Hare and Owl

‘The nightingale of poetry, like that bird of wisdom, the owl, is heard only after the sun is set. The day is a time for action, but at twilight feeling and reason come to take account of what has been accomplished.’ L. Trotsky – Literature and Revolution.

During the breaks from the daily routines and practicalities the imagination seems to flourish first in dreams, moreso than through observation or  in conversation. During this break, the Owl played a recurring ‘fly on’ role. The image, idea and form of the owl was everywhere from Bergen to Berlin and then Vis island. I felt happy and contented about this unexpected companion. Then, there is the ‘walk on’ part with the Hare along with a freakish cameo for a cat. In the telling of the – hare dream – I was deemed to be a ‘weirdo’ with a capital W by someone, who even derided me for being Hugh Grant-like, which wasn’t supposed to do much for my self esteem. However, Grant’s emergent role in the News International phone hacking story has, in some righteous way made me feel pretty good and good for Grant.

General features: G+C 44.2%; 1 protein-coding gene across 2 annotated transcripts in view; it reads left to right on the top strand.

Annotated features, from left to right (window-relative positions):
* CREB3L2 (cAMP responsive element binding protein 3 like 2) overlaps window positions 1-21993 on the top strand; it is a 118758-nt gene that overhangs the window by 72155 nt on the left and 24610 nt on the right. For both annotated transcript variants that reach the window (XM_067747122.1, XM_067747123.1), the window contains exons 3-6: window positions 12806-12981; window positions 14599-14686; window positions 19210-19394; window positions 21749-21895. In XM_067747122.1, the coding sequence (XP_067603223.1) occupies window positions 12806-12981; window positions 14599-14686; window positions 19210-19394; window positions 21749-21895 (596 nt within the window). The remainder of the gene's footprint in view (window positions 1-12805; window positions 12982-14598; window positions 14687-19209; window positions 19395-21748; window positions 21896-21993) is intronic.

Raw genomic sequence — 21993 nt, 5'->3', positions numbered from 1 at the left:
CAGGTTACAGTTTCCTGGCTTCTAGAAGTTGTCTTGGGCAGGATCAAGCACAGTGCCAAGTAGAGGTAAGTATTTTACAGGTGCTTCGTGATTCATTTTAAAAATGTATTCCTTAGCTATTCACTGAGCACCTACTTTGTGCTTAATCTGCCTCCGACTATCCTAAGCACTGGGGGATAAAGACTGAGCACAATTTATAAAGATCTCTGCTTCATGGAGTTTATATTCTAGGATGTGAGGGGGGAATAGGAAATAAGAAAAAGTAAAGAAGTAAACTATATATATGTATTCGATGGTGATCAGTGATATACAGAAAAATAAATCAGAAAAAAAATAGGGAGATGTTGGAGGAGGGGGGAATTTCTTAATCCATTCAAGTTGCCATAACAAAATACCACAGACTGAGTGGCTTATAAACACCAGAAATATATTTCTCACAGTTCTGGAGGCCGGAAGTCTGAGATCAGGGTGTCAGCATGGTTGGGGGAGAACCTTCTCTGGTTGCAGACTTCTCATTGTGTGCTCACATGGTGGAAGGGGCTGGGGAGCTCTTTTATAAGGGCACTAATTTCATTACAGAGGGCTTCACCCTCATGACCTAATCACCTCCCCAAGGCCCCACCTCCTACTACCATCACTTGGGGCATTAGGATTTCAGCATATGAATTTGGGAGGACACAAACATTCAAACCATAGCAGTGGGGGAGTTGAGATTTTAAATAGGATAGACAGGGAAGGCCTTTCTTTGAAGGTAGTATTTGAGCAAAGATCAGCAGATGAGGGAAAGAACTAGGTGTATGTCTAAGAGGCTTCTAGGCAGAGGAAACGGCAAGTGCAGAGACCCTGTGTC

I will tell the hare dream that occurred around my birthday in June to get things started.  – “Part of last nights dream – two hares were in the bed – with fur like light and shining eyes – I had to check myself to see if I was dreaming. I left the room and it felt like home – when I went back in to see if I was still dreaming one of the hares had become a cat with its mouth on the neck of the other hare and its claws holding on. I said to the cat in silent communication – now you have to let the hare go.” This was a highly vivid dream but I decided not to try to analyse it because this way I can recall the visual imagery and sensation of the time states of the dream, the intensity of luminosity around the animal furs and the intelligence of their eyes. The intense phase of transformations was exciting and not fearful. My silently transmitted request to the cat felt wise and correct, simple and not complicated with desire. Instead of dream interpretations I went to the bookshelves for – The Leaping Hare, by George Ewart Evans and David Thomson. If there is a better book on the Hare, then I don’t know it and I am not referring here to Wonderland or the Looking Glass. Freud says that dreams do not judge but do bring about new forms for things.